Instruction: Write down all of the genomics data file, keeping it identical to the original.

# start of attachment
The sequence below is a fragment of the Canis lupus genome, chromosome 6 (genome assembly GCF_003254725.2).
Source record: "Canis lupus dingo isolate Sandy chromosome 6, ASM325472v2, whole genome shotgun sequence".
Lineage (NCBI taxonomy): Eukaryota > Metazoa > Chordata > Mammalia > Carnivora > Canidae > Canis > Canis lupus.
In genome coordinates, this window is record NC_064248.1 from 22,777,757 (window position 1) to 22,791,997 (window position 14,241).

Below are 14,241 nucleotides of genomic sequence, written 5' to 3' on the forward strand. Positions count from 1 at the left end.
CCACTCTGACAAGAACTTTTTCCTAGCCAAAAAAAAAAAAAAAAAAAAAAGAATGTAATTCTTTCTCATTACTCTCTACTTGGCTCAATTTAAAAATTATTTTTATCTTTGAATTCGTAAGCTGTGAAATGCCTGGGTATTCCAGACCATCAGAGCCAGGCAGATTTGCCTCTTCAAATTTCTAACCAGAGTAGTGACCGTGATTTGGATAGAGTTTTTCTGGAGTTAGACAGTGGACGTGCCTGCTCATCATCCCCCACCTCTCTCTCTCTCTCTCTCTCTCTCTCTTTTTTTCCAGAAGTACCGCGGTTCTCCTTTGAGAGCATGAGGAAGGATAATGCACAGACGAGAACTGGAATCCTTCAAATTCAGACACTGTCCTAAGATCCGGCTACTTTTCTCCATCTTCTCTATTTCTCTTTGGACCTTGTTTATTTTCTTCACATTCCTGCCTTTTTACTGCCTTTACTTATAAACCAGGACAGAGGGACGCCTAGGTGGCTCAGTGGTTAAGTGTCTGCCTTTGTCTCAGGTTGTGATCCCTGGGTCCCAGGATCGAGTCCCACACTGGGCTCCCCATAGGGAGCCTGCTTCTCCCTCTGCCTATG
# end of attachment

The sequence below is a fragment of the Canis lupus genome, chromosome 6 (genome assembly GCF_003254725.2).
Source record: "Canis lupus dingo isolate Sandy chromosome 6, ASM325472v2, whole genome shotgun sequence".
Lineage (NCBI taxonomy): Eukaryota > Metazoa > Chordata > Mammalia > Carnivora > Canidae > Canis > Canis lupus.
In genome coordinates, this window is record NC_064248.1 from 22,777,757 (window position 1) to 22,791,997 (window position 14,241).

Below are 14,241 nucleotides of genomic sequence, written 5' to 3' on the forward strand. Positions count from 1 at the left end.
CCACTCTGACAAGAACTTTTTCCTAGCCAAAAAAAAAAAAAAAAAAAAAAGAATGTAATTCTTTCTCATTACTCTCTACTTGGCTCAATTTAAAAATTATTTTTATCTTTGAATTCGTAAGCTGTGAAATGCCTGGGTATTCCAGACCATCAGAGCCAGGCAGATTTGCCTCTTCAAATTTCTAACCAGAGTAGTGACCGTGATTTGGATAGAGTTTTTCTGGAGTTAGACAGTGGACGTGCCTGCTCATCATCCCCCACCTCTCTCTCTCTCTCTCTCTCTCTCTCTTTTTTTCCAGAAGTACCGCGGTTCTCCTTTGAGAGCATGAGGAAGGATAATGCACAGACGAGAACTGGAATCCTTCAAATTCAGACACTGTCCTAAGATCCGGCTACTTTTCTCCATCTTCTCTATTTCTCTTTGGACCTTGTTTATTTTCTTCACATTCCTGCCTTTTTACTGCCTTTACTTATAAACCAGGACAGAGGGACGCCTAGGTGGCTCAGTGGTTAAGTGTCTGCCTTTGTCTCAGGTTGTGATCCCTGGGTCCCAGGATCGAGTCCCACACTGGGCTCCCCATAGGGAGCCTGCTTCTCCCTCTGCCTATG